Wesley Dodds: The Sandman #1 is published by DC Comics, written by Robert Venditti, art by Riley Rossmo, colors by Ivan Plascencia, and letters by Tom Napolitano. In 1940s Manhattan, the Sandman seeks to reclaim control over the criminals in the city.
The plot of this issue is a great period piece, blending the concept of a noir story with superheroes. The setting is very interesting, and the pacing matches the tones. It’s a mysterious investigative book. The Sandman himself bookmarks the issue, while the middle of the comic is heavily centered around Wesley Dodds. The opening brings up the concept of nightmares, the biggest motif of The Sandman, but the rest of the comic is historical intrigue and exposition. The storytelling bogs down slightly in the middle of the issue, with the point of a meeting between the characters getting lost in the dialogue. Still, both the actions of violence and romance soon bring the pace and enthusiasm back. Once the gas mask comes back on, the horror elements of the comic resurface. The notion of putting bad guys to sleep naturally slows the book down, but that pace benefits the unsettling aura that the Sandman has. The ending suddenly gets frantic, squealing to a stop that escalates the story and breaks the status quo that had barely started.
The dialogue is fascinating as one of DC’s most enigmatic figures is explored further. Following his appearance in Knight Terrors, Vendittit looks closer at the character. Wesley Dodds, a very rich scientist with a fixation on sleeping gas, is particularly mild-mannered and quiet. Awkward around authority figures and lacking confidence, he isn’t the same personality when he puts on that mask. There, he becomes more sinister, standing up against criminals and corruption. The narration is smooth, like what is found in a noir comic. Those captions are incredibly self-deprecating, criticizing everything he does and signaling that his confidence is a bigger problem.
The art is fantastic. Rossmo is a distinctive artist, perfect for making little worlds the individual heroes call home. This can be seen in both Tim Drake: Robin and Harley Quinn, which is repeated here. 1940’s Manhattan is given a rustic, haunting charm. The old vehicles are stunning, as are the outfits. The design of Wesley and the Sandman is terrific, as he never looks like a traditional superhero. With a geeky face and massive round glasses, Dodds is closer to adorable than he is intimidating. But when he is The Sandman, everything changes. Rossmo’s take on the costume is fascinating. He’s tall and imposing, standing somewhat awkwardly. When he fights, it’s pulpy and clumsy. Dodds isn’t Batman, but he can brawl. The opening of the issue has a montage of the heroes from the Justice Society of America, displaying even more amazing designs.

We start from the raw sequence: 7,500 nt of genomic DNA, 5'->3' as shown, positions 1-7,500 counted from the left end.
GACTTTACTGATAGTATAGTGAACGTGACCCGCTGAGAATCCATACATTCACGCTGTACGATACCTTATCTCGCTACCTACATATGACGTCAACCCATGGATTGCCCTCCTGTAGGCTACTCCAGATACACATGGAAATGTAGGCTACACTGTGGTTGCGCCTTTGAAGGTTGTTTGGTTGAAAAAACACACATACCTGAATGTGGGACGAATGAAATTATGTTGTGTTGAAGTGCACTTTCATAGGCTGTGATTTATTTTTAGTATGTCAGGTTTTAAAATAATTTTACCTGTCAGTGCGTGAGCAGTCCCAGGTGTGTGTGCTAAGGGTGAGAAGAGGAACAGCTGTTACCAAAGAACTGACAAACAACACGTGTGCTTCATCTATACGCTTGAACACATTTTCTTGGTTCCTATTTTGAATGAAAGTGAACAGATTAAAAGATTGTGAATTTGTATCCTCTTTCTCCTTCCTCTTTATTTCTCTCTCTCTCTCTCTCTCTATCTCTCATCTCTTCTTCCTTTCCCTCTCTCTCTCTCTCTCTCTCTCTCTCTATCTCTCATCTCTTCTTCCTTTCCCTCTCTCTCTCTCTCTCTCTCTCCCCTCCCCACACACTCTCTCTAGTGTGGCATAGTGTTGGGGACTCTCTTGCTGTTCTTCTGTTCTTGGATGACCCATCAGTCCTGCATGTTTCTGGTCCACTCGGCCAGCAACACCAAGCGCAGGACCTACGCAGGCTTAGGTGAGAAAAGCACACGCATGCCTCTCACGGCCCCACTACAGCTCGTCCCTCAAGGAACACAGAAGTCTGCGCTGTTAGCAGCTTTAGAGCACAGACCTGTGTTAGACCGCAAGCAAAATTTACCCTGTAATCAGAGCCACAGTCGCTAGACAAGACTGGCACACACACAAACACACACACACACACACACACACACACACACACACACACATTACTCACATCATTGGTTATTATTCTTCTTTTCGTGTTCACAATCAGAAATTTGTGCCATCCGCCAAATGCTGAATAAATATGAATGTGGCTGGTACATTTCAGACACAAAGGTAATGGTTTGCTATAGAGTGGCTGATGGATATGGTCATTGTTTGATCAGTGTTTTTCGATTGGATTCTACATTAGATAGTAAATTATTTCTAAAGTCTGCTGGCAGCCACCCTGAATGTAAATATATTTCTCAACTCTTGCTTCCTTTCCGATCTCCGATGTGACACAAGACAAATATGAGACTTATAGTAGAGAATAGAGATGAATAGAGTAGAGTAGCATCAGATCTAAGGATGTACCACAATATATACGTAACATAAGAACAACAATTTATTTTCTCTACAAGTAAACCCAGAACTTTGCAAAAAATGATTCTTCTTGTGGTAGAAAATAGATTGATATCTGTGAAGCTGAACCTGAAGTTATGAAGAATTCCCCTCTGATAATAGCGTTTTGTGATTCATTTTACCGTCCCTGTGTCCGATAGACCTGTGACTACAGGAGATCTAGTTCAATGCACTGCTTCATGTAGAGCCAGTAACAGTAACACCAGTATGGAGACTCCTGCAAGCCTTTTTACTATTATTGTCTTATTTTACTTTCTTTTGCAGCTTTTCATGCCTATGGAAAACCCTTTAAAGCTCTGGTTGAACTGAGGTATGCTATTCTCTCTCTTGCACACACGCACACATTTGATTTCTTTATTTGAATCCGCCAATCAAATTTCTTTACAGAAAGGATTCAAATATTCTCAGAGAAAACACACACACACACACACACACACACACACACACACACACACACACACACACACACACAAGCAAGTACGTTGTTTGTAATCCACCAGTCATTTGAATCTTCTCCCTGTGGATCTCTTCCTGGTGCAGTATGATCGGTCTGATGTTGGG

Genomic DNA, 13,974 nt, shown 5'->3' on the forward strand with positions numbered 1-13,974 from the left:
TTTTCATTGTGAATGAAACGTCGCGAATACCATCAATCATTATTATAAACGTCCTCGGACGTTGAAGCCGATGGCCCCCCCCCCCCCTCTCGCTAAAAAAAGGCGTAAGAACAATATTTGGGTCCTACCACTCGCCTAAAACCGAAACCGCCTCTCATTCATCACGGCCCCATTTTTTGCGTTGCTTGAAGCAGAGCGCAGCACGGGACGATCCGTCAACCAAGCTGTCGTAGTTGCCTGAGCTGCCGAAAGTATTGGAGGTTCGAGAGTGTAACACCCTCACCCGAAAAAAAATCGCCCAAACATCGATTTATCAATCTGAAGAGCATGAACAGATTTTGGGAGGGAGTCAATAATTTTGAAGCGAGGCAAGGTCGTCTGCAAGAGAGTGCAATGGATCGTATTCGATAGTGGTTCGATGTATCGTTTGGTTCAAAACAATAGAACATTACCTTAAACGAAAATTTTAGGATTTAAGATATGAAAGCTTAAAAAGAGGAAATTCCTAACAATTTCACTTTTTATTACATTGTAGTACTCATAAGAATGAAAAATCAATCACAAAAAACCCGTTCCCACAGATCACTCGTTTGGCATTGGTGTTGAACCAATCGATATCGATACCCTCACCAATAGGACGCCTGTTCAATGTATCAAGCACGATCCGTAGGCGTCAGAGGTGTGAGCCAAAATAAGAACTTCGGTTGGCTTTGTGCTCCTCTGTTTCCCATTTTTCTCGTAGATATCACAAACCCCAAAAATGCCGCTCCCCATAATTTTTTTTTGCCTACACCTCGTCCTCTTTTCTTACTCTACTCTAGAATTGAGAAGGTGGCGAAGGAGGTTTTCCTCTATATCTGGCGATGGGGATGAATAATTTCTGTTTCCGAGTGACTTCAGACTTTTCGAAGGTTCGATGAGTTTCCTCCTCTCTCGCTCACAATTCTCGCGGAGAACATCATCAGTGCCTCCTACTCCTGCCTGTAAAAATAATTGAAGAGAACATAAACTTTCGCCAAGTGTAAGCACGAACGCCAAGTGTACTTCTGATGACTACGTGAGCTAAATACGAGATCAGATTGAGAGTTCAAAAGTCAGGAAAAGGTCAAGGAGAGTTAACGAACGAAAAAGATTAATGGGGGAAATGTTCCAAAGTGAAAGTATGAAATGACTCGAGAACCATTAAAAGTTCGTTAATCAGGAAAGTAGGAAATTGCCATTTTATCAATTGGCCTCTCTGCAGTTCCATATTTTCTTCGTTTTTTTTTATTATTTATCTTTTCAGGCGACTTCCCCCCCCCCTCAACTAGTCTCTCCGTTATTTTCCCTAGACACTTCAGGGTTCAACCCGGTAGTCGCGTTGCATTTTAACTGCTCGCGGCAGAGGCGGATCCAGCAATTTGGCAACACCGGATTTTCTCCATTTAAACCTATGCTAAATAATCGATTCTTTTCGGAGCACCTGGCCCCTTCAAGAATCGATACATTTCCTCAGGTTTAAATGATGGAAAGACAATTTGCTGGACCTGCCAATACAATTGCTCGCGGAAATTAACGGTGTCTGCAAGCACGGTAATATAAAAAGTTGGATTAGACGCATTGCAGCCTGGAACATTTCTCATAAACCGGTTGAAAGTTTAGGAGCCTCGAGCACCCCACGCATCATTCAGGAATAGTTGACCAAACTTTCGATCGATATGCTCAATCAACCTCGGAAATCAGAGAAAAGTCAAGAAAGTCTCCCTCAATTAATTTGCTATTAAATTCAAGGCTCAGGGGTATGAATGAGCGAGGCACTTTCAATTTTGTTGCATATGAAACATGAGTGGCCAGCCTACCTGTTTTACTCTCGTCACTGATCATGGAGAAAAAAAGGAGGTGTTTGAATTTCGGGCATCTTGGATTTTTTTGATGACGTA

The colors are excellent. Plascencia doesn’t fall into the trap of simply using browns and beige colors like other comics set in that era. While those tones are utilized during Dodds’ meeting with a military man, other scenes are much more elaborate and vibrant. Wesley’s partner, Dian, is always dressed to the nines with lovely dresses and outfits and is the brightest person in the room. Red fills the book more by the end of the issue, invoking a frantic attitude that isn’t present in the pages preceding it. The lettering is extremely dynamic, and the SFX is extraordinarily impressive. The sirens in the final part of the comic wrap around objects and fill the air, blaring across the page to demonstrate how extreme the volume is.
Wesley Dodds: The Sandman #1 gives the vigilante a whole time period to himself. An immersive, individual world is created for Wesley Dodds to express himself. This is a figure that has always struggled to exist in traditional superhero comics because nothing about The Sandman is traditional. And so, the book toys with the noir genre to make it fit the character perfectly. It’s a romantic, atmospheric book that puts more into Sandman’s supporting cast and wider lore. And there isn’t a better artist around for the job of providing people and places with personality than Rossmo.
Wesley Dodds: The Sandman #1
Wesley Dodds: The Sandman #1 gives the vigilante a whole time period to himself. An immersive, individual world is created for Wesley Dodds to express himself.